Autumn Aura


Dixya Poudel

As the earth revolves around the sun, it also spins on its axis which is why the planet sees days and nights. It is also the reason why the seasons change as the year progresses. As such, now that September is nearing its end, it means that autumn season has clocked in. And with it the searing heat of the summer has subsided, the landscape has altered its colours and the weather has become pleasant. 

Autumn turns the nature into vibrant yellow, orange and red colours, usually in North America where this season is also called fall. 

The festival of Halloween takes place in October 31st each year, during the midst of fall. Halloween is celebrated with much enthusiasm in the US where it is a festival to dress up in costumes and party. Children go trick or treating, candies are distributed, horror movies are watched, and there is much fanfare when it comes to picking a costume.

 Meanwhile in Nepal, there are festivals of Dashain and Tihar which are celebrated with great flair, with traditional rites and rituals. 

The crispness in the air feels surreal this season. The weather is almost perfect, neither too warm nor too cold. It is the harbinger of the colder days to come. But for now, the mildness of the weather is peppered with golden and soft light. 

The sky is mostly clear, a zenith of light blue with occasional feathery clouds. This season is signaled with changes in the air, land and water as animals and birds prepare themselves for the cold that will soon set in.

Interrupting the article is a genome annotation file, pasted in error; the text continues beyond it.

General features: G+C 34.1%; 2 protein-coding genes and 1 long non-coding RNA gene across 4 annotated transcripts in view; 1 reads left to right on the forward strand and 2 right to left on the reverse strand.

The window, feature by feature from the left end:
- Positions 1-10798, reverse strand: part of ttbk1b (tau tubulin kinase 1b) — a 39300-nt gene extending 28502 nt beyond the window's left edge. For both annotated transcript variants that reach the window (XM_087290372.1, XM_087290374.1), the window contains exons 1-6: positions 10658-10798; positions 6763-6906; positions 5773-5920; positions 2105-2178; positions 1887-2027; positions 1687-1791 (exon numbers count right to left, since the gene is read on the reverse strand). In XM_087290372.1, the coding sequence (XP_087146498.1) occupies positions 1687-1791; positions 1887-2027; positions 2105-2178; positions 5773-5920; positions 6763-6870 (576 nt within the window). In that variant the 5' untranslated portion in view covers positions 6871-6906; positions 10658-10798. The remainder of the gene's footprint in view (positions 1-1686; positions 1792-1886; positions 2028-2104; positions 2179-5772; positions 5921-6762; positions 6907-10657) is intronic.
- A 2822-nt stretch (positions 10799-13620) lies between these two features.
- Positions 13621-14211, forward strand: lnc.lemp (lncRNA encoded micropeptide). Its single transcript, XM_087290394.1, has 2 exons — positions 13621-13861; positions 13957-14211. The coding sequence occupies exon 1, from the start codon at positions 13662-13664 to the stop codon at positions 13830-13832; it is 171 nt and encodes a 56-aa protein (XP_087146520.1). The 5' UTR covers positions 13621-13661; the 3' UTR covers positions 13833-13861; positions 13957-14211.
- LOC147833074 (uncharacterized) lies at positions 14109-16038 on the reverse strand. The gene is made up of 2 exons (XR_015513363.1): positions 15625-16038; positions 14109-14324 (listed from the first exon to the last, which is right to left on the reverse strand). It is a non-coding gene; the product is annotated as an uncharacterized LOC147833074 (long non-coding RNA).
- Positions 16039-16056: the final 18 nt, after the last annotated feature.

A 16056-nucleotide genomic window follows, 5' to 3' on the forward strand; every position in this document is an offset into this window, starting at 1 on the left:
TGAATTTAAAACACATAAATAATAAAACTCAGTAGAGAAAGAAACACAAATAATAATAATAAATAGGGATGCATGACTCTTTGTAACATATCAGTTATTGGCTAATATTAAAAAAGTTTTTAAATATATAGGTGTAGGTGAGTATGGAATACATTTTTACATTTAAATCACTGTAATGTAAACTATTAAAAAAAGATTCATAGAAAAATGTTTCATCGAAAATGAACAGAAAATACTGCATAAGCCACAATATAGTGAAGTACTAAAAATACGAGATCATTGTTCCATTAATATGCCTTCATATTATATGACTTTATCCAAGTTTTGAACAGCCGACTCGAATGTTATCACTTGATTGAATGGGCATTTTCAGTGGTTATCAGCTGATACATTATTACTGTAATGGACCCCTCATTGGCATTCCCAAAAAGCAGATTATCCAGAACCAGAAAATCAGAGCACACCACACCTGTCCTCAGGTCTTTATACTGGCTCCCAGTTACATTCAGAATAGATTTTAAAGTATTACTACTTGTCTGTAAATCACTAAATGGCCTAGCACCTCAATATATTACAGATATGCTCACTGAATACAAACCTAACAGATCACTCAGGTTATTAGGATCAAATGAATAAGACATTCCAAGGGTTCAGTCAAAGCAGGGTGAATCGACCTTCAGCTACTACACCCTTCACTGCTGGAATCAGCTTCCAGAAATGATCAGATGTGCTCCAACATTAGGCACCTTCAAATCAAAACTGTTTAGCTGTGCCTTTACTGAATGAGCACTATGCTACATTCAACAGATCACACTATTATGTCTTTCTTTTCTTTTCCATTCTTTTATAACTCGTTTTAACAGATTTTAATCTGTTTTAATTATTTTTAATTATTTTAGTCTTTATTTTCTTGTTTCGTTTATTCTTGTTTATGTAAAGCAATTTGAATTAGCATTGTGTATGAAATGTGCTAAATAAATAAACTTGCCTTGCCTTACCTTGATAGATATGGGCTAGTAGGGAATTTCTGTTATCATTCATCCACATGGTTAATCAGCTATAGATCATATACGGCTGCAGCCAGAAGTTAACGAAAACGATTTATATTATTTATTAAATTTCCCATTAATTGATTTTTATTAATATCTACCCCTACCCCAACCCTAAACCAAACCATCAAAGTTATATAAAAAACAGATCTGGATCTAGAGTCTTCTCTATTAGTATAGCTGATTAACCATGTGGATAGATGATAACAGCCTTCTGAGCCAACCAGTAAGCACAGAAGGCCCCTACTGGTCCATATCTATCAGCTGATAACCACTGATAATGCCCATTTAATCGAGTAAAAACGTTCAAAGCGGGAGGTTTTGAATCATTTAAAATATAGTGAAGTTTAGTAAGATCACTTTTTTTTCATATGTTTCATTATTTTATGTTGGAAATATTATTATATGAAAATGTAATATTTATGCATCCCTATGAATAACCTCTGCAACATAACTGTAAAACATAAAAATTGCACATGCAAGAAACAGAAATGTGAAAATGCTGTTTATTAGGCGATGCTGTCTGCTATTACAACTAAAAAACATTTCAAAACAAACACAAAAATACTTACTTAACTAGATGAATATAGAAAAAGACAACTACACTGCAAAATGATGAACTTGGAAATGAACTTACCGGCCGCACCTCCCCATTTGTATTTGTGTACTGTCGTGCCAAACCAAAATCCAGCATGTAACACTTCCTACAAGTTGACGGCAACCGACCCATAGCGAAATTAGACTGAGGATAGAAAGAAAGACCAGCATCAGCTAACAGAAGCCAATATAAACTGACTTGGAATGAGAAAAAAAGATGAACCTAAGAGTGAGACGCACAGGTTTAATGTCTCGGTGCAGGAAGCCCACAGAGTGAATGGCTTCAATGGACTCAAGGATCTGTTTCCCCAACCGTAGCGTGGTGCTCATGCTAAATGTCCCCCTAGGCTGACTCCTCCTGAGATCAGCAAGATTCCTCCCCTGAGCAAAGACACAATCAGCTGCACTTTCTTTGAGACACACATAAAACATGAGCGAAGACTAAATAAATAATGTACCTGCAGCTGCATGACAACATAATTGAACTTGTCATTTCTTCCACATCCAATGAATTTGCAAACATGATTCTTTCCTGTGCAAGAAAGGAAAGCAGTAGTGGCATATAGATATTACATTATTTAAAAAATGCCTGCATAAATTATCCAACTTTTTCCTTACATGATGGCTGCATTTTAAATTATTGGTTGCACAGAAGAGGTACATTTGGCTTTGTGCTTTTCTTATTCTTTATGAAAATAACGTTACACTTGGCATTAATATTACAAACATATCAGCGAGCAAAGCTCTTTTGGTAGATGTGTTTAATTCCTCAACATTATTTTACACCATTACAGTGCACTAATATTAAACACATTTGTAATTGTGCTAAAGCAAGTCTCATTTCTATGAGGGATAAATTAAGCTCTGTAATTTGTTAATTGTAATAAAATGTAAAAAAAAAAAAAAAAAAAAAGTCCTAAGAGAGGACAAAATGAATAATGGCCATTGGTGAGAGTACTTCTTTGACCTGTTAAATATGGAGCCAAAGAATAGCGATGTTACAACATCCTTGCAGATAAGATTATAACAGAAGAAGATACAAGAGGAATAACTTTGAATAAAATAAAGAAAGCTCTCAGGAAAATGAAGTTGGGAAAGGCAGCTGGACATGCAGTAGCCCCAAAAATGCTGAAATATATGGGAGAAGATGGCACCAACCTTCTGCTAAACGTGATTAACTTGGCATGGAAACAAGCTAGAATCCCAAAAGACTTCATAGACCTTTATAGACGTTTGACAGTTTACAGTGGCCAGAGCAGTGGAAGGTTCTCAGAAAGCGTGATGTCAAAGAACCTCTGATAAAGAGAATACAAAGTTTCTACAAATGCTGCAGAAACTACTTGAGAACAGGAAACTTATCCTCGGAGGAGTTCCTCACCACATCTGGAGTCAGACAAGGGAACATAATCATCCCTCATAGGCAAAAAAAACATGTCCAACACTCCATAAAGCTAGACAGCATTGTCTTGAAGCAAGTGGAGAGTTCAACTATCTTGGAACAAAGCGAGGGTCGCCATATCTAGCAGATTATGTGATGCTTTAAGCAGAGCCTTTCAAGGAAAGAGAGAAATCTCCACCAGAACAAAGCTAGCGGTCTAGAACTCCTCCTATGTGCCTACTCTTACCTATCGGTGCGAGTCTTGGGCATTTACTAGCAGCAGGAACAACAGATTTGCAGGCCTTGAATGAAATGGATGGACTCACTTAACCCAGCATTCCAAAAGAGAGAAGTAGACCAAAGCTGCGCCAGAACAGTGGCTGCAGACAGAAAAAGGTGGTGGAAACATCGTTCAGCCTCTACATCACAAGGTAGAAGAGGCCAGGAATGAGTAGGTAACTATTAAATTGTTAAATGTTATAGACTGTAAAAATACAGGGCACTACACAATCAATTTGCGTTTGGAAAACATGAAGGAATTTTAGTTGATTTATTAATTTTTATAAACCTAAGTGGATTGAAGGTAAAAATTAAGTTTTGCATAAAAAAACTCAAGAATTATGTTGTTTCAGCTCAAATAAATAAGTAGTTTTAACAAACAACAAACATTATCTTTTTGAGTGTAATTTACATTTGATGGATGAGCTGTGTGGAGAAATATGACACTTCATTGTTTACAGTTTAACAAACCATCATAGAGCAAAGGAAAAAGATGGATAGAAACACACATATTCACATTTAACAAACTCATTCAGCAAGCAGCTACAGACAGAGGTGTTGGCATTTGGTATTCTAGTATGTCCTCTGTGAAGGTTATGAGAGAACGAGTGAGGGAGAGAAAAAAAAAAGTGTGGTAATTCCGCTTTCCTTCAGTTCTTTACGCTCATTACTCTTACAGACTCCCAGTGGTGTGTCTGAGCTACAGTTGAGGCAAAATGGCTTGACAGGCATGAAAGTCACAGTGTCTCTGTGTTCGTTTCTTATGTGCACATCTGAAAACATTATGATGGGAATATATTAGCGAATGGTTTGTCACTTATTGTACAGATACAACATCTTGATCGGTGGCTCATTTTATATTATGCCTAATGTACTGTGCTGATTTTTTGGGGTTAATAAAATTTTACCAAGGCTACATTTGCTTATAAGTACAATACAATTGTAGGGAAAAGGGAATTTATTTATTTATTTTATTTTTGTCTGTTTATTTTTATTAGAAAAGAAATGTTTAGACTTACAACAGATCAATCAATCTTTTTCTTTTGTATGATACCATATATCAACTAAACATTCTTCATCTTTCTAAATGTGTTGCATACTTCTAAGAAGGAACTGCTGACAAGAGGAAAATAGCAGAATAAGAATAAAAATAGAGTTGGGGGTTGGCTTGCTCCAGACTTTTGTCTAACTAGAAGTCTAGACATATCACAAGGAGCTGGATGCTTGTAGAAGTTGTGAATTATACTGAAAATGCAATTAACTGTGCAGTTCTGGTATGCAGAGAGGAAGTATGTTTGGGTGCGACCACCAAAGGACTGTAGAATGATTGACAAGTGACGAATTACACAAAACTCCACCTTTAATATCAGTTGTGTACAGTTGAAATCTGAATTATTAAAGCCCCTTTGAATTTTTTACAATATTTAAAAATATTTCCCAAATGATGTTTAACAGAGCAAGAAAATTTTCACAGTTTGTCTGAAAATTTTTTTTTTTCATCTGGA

Artists have tried to reflect the serenity of the autumn season for centuries. They have painted orange, yellow, red and brown colours in oil, watercolour or acrylics. For such artists, autumn is their muse. Even in literature such as poetry, this season yields an inspiration to writers. 

It was John Keats who wrote the famous poem, “To Autumn” which is read widely even centuries later. It begins with the verse, “Season of mists and mellow fruitfulness/Close bosom-friend of the maturing sun” that adeptly describes the “mellowness” of autumn.

In the West, this season is taken as a cosy one. Readers take to reading cosy mysteries with a cup of warm beverage such as coffee or cocoa. 

Cafes are filled with people enjoying the pastries and the pies of the season. The social media is flooded with warm aesthetics with a pop of autumnal colours of the nature. Even fall wardrobes are assigned its place in this season of cosiness.

 Closer to home in Nepal, Nepalis find themselves with festivals that greet them with zest. As said earlier, Dashain and Tihar bring cheer to Nepalis. Blessings are given and taken, cuisines are prepared, kites are flown, wins and losses are marked in card games, ‘deusi and bhailo’ are sung, lights are lit brightly and as the festivities wrap up, slowly the chill surges in preparation for the next season which is winter. 

Autumn season is thus all about transition, from summer to winter. And this transition has its own importance in the human world that this article has tried to elucidate. Nature has its moments of awe which is particularly found in autumn, with its many nods of hues, festivities, and of course mellowness. 

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